We need to be careful, to not believe the lie that God is not in control of the times when we get cheated by a DVD-maker. We are also telling anyone who is watching that we are unable to be content with the situations we have sovereignly been placed in.
Because I was wronged, do I have a right to now avenge myself in any way I choose? Then I may not have even properly understood the incredible Good News Jesus offered me when I was deep in sin.
“Do for others what you want them to do for you: this is the meaning of the Law of Moses and of the teachings of the prophets. (Matt. 7:12, GNB).
4. I am a student and I can’t afford the mind-boggling prices of songs and movies! I am sure God wants me to learn much from the latest Christian music artists and movies that speak into relevant matters.
Counter – Maybe God knows your needs better than you do? Some of these products are priced to create large profits. Personally, I wonder if there could be a regulatory body that could make these prices a bit more affordable across the world. But then, here is something we need to know- we live in a world that thinks possessing more stuff and acquiring more things is the right way to progress.
This selfish line of thinking is probably at the heart of consumerism. We have assumed that having 200 artists and possessing 150 GB worth of Christian music is normal and essential for our sanctification. Last time I checked with the Bible, Jesus preached something completely different (Matt.16:24).
Does our God know about these expensive albums? Yes. Does He need these songs to make His church holy? No, He doesn’t.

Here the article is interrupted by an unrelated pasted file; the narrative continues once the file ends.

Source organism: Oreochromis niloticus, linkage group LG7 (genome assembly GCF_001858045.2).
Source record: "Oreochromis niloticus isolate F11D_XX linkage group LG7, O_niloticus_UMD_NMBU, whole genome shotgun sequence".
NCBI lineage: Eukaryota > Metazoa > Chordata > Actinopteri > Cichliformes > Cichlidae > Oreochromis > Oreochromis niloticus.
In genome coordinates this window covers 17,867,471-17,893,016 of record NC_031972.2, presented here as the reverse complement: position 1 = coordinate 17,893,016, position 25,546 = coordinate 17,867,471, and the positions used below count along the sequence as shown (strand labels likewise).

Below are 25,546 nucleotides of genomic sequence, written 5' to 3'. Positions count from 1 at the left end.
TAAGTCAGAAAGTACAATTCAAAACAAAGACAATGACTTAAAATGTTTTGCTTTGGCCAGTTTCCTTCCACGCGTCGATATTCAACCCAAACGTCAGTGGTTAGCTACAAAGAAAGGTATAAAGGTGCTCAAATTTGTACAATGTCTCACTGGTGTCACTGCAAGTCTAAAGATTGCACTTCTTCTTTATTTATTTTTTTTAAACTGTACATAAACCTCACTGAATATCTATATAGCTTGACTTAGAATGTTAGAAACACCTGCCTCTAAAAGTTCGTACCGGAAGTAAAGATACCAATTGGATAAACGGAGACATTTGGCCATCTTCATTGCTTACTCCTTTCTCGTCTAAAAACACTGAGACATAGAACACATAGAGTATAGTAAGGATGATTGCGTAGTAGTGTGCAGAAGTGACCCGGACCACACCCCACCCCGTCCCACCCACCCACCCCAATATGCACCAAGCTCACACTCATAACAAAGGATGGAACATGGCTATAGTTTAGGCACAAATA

Mr. X is an upcoming Christian singer who felt called to create good Christian music. His earnings support his wife, four children and two missionaries in Cambodia. Mr. X could have sold 10,500 more copies of his latest album but was affected financially by his own fans and fellow Christians who downloaded that many copies of his album from file-sharing websites, instead of buying them.
Is he more popular because of those downloads? Yes.
Are more Christians encouraged because of his powerful songs? Yes.
Will his daughter be able to afford an education this year?
I really hope that decision won’t be hindered by his fans’ download history.
“Like all other segments of the music industry, our album sales have been affected by the ongoing music piracy committed by consumers”
“If you download music using the Internet without paying to do so, you are robbing its creators of the right to make a living-and that includes every artist nominated for an award tonight”.
– Gospel Music Association President, John W. Styll.